about the shoshone county sheriff’s office files

“Definitely a screwball.”

— Shoshone County Sheriff’s Office file #474

“Do not let Betty return until she understands she is going to have to behave herself.”

— SCSO file #546

One of the items on my research to-do list: type up my hand-written research notes. Most of the work I did over the summer already made it into typed notes, but these haven’t yet.

Background: The Shoshone County Sheriff’s Office (SCSO) regulated the women who came into town to work in the brothels by keeping records on their activity. The women worked on what was known as “the circuit,” moving into and out of town in a transient way, traveling from one town to another like many of the miners did.

Before I gained access to the SCSO records this summer, I knew the circuit existed because too many of the oral histories and firsthand stories confirmed it, but I didn’t know which other towns were on the circuit, or how much time the women tended to spend in Wallace, or whether or not they moved around amongst the houses while in Wallace (a circuit within a circuit). I thought I was going to have to request the files through the Freedom of Information Act from the FBI, but instead Mitch Alexander donated them for research and preservation purposes. These records give me much of that information, but I haven’t even begun to code it yet, beyond taking preliminary notes by hand as I scanned them.

My collection now contains files on 530 women who worked in Wallace from 1952-1973. I have rap sheets for most of them (and thus records on prior offenses and previous towns), mug shots (or portrait pictures taken by local photographer Nellie Stockbridge in the earlier days), and some extra materials, like aliases and information on spouses, pimps, or in one remarkable case, an intake form from a mental hospital.

What kinds of questions can these files answer? SO MUCH. It’s hard to know where to start. So as I was taking my notes, I began by looking at what the police officers wrote about the women in their notes, and I also got caught up trying to make a list of towns that kept coming up over and over and therefore should be considered part of “the circuit” (which is actually more informal and plural, like circuitry). By looking at the disposition (how the charges were resolved), and especially whether or not the women were FMR (fingerprinted, mugged, and released), it is possible to say whether or not sex work was regulated by the police, decriminialized, or considered to be illegal in these other towns. It is also really interesting to see what other names prostitution was given. For example it was common to see the charge of “immoral woman” and uncommon to see the charge of “taxi dancer,” which appears to be Oakland and San Francisco specific.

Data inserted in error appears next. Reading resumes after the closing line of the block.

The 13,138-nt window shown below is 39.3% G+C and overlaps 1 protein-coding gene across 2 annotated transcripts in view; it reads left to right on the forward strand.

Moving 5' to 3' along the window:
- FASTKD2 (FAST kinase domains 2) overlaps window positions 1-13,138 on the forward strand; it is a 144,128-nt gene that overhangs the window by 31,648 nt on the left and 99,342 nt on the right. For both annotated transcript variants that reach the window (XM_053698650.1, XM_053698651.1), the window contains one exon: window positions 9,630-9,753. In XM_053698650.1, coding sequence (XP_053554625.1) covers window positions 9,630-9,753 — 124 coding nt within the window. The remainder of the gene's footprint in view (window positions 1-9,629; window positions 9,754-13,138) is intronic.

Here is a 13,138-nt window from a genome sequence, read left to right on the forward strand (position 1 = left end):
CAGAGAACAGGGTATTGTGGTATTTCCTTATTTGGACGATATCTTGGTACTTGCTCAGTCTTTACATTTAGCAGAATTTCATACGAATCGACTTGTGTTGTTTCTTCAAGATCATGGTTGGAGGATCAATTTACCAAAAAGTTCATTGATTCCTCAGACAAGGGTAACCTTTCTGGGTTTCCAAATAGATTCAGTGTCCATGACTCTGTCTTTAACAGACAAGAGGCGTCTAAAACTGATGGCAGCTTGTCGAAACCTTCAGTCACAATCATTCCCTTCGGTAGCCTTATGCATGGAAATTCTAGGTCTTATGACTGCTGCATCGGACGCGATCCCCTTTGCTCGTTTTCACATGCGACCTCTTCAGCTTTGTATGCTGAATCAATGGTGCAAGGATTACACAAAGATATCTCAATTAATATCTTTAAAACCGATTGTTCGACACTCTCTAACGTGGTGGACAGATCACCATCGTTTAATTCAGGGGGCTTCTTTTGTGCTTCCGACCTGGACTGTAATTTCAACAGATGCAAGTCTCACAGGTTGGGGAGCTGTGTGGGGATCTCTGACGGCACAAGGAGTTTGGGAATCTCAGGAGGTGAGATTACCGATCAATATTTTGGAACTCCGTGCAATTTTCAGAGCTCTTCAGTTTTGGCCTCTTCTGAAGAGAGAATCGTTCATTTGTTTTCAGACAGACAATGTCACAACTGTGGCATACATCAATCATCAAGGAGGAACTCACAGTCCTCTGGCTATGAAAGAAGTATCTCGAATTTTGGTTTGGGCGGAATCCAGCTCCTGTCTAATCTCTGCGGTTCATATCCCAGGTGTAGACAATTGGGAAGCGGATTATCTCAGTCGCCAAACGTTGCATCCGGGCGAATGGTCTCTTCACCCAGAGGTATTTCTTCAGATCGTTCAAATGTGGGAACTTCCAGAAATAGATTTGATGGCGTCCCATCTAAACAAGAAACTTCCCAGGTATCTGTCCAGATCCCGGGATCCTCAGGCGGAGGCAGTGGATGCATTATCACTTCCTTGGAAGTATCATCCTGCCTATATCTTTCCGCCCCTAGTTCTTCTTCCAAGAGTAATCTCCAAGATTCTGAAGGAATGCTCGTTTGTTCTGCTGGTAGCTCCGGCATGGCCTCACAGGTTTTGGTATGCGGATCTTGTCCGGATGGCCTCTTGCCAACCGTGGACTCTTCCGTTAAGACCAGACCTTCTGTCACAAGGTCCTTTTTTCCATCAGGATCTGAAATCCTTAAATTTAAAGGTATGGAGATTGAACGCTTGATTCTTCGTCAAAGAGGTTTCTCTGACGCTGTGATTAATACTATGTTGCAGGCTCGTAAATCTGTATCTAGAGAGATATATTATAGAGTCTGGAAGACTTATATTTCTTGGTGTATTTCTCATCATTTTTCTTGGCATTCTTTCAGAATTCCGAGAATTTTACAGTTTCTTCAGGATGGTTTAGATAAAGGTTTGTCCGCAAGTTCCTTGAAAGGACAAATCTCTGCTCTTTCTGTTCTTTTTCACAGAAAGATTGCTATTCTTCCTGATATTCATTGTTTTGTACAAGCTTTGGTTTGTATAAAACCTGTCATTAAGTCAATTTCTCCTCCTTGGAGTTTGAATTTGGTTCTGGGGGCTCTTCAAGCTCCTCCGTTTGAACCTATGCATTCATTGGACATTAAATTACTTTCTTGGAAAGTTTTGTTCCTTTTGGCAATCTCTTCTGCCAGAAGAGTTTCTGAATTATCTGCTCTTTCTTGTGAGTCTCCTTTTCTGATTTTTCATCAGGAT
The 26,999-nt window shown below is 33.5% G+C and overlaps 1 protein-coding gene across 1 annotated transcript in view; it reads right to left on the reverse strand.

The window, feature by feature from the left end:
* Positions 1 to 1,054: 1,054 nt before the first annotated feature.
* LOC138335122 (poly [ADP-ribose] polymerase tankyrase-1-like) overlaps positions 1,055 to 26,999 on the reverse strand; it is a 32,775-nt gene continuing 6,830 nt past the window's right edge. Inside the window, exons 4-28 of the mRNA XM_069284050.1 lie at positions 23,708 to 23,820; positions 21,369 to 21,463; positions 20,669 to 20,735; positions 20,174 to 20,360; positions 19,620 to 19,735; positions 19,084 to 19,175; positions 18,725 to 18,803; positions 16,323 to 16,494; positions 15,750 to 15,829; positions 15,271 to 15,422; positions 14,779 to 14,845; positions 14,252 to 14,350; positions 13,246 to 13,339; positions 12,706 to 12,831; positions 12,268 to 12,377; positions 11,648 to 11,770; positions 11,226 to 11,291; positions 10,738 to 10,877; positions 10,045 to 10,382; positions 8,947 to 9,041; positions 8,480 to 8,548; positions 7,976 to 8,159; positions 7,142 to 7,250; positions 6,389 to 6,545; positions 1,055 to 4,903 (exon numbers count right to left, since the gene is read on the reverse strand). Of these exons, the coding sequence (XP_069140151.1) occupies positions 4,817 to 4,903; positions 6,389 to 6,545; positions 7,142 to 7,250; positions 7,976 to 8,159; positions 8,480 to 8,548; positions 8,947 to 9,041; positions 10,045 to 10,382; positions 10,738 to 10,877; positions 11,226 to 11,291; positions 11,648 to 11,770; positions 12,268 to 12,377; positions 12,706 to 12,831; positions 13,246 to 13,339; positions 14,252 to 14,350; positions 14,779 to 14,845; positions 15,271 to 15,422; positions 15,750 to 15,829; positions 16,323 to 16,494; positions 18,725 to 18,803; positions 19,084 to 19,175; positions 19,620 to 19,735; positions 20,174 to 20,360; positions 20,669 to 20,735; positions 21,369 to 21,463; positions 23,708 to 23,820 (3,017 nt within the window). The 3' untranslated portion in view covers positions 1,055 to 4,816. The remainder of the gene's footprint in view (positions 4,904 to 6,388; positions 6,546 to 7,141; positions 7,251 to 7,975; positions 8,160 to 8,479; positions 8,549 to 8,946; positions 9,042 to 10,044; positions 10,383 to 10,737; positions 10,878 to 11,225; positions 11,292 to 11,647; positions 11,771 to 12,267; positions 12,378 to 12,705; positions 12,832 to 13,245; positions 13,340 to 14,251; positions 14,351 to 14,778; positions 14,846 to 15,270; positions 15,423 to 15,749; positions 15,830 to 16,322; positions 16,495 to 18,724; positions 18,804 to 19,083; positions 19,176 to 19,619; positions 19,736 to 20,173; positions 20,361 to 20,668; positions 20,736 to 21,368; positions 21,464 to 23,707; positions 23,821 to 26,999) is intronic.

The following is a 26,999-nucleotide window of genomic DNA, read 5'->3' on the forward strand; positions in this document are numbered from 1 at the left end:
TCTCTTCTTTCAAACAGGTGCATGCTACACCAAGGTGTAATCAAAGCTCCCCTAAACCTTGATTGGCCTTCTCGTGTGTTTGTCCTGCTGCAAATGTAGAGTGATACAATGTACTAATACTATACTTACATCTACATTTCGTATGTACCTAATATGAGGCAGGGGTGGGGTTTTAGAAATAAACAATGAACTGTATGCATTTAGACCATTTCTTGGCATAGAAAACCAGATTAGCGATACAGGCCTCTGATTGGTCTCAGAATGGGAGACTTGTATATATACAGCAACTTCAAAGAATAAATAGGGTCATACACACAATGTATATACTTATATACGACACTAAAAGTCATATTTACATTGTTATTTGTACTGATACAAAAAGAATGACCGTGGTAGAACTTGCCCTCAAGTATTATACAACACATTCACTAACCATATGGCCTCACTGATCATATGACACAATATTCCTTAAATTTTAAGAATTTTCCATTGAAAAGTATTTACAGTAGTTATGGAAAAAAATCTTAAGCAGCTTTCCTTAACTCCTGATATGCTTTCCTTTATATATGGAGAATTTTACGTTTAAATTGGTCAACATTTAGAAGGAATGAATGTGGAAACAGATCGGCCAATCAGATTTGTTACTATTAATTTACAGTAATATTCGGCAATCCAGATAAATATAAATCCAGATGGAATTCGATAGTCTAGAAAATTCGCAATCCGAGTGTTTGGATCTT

Then it occurred to me that I might also be able to find crime patterns. 530 records across 21 years in a town never bigger than 4,000 people (according to Riley Moffat’s data) is a pretty significant dataset, right? Women don’t commit (or get convicted for) as much crime as men, and the large majority of offenders are nailed for prostitution (better source needed here too–I am pretty sure I heard this on a program like Freakonomics or some other radio journalism like that). I began to make note of the kinds of crimes the women had been charged with in the past that went beyond prostitution charges, to see where that would lead. I can’t draw any conclusions yet, in part because my approach has been more qualitative and instinctual than quantitative and scientific…

I’m out of time now, but in the future, I’ll start posting some of these research notes up, because I have to type them anyway. Here is a quick sampler of a few police notes:

“Do not let back in town.” (845) [Yes, that’s right, the police used this language a lot. This is probably the most common notation, along with “Not to come back to town.” or “Don’t let back in.”]

“Trouble” (1082)

“She’s nuts.” (808)

“Told to check out.” (515) [Meaning, told to leave town.]

“Tried to roll a guy. Keep out.” (958) [Keep out underlined in original.]

“Trouble Maker” (967)

“Had a dose [gonorrhea].” [Underlined in red.] Also, “Very thin lips.” (607)

“Check alias above for clap.” (492)

“Drunk.” (516)

“If she comes back talk to her about promiscuous calls on telephone.” (712)

“Watch out for this one.” (838)

“Lots of straight slash scars on both lower arms–inside.” (1112)

And here’s an example of a file, with the identifying information blurred out:



4 responses to “about the shoshone county sheriff’s office files”

  1. Wes Wilson Avatar
    Wes Wilson

    Probably the wrong forum, but is Ken Branstetter your grandfather?

  2. Amy Tosh Avatar


    You have my attention. And have for the past 5 years. Give me this book already!!

    1. Aww, I appreciate you saying so… And yeah, I’m working on it! 🙂

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